“A Journey beyond life. The Etruscans and Afterlife through masterpieces and virtual reality” is an exhibition held inside the Museum of theCity in Bologna (c/o Palazzo Pepoli) in collaboration with Villa Giulia National Etruscan Museum in Rome.
It is an innovative exhibition on this important population of the Italic peninsula which came first and inspired so much the Romans. The latter ones inherited as a matter of fact the concept and the visual imagery of the Afterlife. According to the new discoveries the Etruscan vision of the life after death is not dark and obscure, negative and mournful, but it is full of hope and symbolism.
The tomb of the Ship: named after the scene depicted on the left wall, comes from the Necropolis in Tarquinia, discovered in 1958. The paintings are clearly readable and all focus on the same theme, the voyage to the Afterlife across a sea fraught with danger, ending with a rich banquet.
In the Stele A from the Necropolis of Bologna the same topic is approached in a different way: the deceased crosses over the Afterlife on a cart pulled by two winged horses, in a dimension of salvation guaranteed by the presence of symbols of the God Dionysius.
The Felsinean stones, richly decorated with figurative scenes, are the most important monuments for reconstructing the city’s funerary ideology and representation of the voyage of the deceased to the Afterlife. The monuments are exhibited in the first hall of the Museum of Bologna on the permanent part of the exhibition. Here you can see a different way of burying the dead: inhumation instead of cremation. Both the burial techniques were used in the Etruscan society.
The steles revealed many details of the deceased. For example, it is worth noting that a number of Etruscan tombs carry funerary inscriptions in the form “X son of (father) and (mother)”, indicating the importance of the mother’s side of the family.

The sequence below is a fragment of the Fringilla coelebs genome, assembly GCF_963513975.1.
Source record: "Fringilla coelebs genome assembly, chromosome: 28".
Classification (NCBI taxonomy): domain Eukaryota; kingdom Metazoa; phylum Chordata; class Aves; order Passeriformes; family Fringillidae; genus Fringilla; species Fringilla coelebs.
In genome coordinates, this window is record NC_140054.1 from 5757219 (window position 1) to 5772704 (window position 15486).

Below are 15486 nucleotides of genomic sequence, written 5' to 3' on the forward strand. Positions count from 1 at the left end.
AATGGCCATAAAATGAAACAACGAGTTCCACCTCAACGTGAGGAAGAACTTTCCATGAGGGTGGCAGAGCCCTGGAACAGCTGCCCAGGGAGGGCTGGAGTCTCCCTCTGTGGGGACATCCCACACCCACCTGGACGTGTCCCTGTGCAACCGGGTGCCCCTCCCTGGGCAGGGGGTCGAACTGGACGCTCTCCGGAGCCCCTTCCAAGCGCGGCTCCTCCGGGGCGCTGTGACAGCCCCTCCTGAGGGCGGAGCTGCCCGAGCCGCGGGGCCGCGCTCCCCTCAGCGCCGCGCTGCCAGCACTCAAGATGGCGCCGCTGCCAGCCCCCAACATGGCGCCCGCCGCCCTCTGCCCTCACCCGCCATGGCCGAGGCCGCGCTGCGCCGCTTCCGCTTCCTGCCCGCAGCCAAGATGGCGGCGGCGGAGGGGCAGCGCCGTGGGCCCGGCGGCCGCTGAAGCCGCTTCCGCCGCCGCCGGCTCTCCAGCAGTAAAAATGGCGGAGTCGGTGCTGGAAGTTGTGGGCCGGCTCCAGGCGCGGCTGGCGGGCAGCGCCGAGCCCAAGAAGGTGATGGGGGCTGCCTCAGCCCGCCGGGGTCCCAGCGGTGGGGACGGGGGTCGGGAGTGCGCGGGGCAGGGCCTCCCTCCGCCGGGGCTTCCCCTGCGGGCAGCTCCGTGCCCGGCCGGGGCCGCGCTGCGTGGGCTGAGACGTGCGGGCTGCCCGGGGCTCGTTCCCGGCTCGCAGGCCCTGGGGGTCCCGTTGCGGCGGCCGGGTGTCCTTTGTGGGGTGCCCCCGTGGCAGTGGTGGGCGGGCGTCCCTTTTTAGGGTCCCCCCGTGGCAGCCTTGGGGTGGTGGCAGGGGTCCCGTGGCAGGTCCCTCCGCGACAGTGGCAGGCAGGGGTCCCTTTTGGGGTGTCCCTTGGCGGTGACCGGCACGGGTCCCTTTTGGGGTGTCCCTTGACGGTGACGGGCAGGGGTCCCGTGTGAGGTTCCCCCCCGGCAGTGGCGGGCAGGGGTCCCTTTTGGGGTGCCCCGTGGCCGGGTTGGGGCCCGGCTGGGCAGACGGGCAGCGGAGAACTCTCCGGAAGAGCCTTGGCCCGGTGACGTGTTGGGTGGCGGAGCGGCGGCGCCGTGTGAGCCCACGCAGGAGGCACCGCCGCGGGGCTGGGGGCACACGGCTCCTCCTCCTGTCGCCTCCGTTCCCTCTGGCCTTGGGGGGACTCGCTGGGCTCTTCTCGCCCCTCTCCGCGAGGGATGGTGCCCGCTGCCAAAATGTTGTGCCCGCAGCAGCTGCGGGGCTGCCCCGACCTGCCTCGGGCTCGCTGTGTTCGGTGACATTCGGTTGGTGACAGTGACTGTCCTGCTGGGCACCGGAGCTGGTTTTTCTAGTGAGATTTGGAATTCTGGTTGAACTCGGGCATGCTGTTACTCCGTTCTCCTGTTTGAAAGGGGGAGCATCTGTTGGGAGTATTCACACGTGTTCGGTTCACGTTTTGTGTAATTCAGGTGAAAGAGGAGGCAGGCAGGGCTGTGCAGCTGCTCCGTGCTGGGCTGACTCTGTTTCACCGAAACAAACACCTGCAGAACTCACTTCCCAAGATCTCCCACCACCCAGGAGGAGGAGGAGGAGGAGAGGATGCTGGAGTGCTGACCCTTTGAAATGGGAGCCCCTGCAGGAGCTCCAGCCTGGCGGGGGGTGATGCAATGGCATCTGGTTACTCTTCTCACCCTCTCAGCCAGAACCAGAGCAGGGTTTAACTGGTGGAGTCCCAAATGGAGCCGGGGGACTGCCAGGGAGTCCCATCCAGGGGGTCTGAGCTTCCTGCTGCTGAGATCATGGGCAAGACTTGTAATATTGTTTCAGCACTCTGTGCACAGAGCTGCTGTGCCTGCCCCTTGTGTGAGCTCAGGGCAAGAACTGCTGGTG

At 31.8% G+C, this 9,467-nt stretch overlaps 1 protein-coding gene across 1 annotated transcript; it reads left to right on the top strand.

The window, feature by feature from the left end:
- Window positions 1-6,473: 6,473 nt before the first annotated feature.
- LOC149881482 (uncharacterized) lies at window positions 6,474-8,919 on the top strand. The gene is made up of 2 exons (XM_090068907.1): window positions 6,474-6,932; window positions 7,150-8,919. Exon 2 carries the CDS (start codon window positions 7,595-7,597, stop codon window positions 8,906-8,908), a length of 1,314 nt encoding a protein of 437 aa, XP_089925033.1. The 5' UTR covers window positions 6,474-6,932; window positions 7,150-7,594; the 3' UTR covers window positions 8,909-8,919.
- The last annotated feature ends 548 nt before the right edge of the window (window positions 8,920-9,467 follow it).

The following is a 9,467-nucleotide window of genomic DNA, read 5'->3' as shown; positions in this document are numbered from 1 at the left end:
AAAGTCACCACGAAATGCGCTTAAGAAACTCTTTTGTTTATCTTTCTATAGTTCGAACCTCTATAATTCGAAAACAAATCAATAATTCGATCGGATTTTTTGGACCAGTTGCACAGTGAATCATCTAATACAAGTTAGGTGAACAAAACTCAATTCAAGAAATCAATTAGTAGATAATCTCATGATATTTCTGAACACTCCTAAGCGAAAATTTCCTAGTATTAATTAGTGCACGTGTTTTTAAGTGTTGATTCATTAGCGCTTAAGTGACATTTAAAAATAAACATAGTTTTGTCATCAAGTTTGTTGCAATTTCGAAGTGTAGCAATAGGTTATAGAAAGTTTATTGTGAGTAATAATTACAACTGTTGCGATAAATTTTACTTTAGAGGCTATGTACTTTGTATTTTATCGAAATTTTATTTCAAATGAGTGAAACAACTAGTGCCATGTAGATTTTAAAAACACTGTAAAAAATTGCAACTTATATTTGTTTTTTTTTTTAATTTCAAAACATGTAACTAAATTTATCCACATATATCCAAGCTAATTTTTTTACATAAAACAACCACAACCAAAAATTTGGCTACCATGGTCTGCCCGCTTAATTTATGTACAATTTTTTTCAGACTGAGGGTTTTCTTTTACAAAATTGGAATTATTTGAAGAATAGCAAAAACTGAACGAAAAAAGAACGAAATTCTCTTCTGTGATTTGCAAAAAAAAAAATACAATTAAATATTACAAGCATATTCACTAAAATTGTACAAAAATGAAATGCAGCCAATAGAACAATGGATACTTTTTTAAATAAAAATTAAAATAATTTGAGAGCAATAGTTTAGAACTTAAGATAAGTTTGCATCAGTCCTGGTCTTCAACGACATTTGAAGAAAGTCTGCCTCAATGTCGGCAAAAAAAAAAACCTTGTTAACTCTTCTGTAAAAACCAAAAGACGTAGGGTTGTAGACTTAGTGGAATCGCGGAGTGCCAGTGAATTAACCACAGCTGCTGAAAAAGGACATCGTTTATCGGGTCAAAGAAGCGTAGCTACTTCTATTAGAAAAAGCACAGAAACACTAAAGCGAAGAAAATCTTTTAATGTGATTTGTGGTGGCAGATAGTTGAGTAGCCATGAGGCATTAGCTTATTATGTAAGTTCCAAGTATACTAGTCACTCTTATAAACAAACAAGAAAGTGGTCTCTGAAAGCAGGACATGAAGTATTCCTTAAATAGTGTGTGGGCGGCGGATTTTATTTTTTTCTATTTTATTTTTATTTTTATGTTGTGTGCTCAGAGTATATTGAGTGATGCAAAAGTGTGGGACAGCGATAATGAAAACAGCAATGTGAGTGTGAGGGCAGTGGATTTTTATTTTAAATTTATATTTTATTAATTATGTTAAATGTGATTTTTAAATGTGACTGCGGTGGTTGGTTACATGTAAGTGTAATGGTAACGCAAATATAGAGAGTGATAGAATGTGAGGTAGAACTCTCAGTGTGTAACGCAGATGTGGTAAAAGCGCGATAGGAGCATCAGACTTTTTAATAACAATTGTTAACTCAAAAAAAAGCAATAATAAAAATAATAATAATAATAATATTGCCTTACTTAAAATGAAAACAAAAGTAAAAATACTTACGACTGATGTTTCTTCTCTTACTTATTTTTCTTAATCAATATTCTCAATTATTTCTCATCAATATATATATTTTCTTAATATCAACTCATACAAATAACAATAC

Eventually this voyage towards the Afterlife should not be easy but rather difficult, assisted and guided by demons, but in the end the deceased will arrive at a serene place much like that imagined by Homer, the poet of the Epic Cycle and by Hesiod, the author of Theogony and Shield of Heracles around the same time as Homer.
In the second room the exhibition focuses the attention on the Etruscans’ representation of the sea and of marine creatures. The Etruscans saw the sea as a “boundary space” surrounding the outer rim of the world, separating that which is known and human from that which is “other”. After death the deceased must cross this mysterious, dangerous space on the way to the Afterlife, travelling on sea creatures, on a boat (sometimes guided by Charon), or, often, by diving into the sea, a metaphor for the transportation that takes place with death.
But only in some case this destiny is quite different: when the merits of the deceased, his military and political power are so important that they save him from the destiny of the normal men, and so he climbs god-like to a holy seat on a cart pulled by divine animals.
A very powerful and moving masterpiece is for the first time featured in a spectacular virtual reconstruction. The eleven-minute Sarcophagus of the Spouses installation is the subject of a fascinating four-part story reconstructing the history of the sarcophagus and its ideological significance in an innovative for of narrative designed for today’s audiences. The spectacle combines projections on the walls of the room (using 3D mapping technique) with hologram reconstructions in a special case.
To conclude: the clone of the sarcophagus. One of the world’s best known Italian design brand, Italdesign Giugaro, presents a truly exceptional project at the exhibition: a clone of the Sarcophagus of the Spouses, a perfect replica made under the direct supervision of Giorgetto Giugaro. The manufacture, weighing 154 kg, will promote an educational initiative based on tactile exploration for blind and sight-impaired visitors.
How smartly dressed were the Etruscans!
The portrayal of a married couple sharing a banqueting couch is uniquely Etruscan; in contrast, Greek vases depicting banquet scenes reflect the custom that only men attended dinner parties. The smiling faces with their almond-shaped eyes and long braided hair, as well as the shape of the feet of the bed, reveal Greek influence. However, the marked contrast between the high relief busts and the very flattened legs is typically Etruscan. The Etruscan artist’s interest focused on the upper half of the figures, especially on the vibrant faces and gesticulating arms.
A museum and an exhibition not to be missed: the last date will be 22 February 2015, so contact me soon to arrange the guided tour.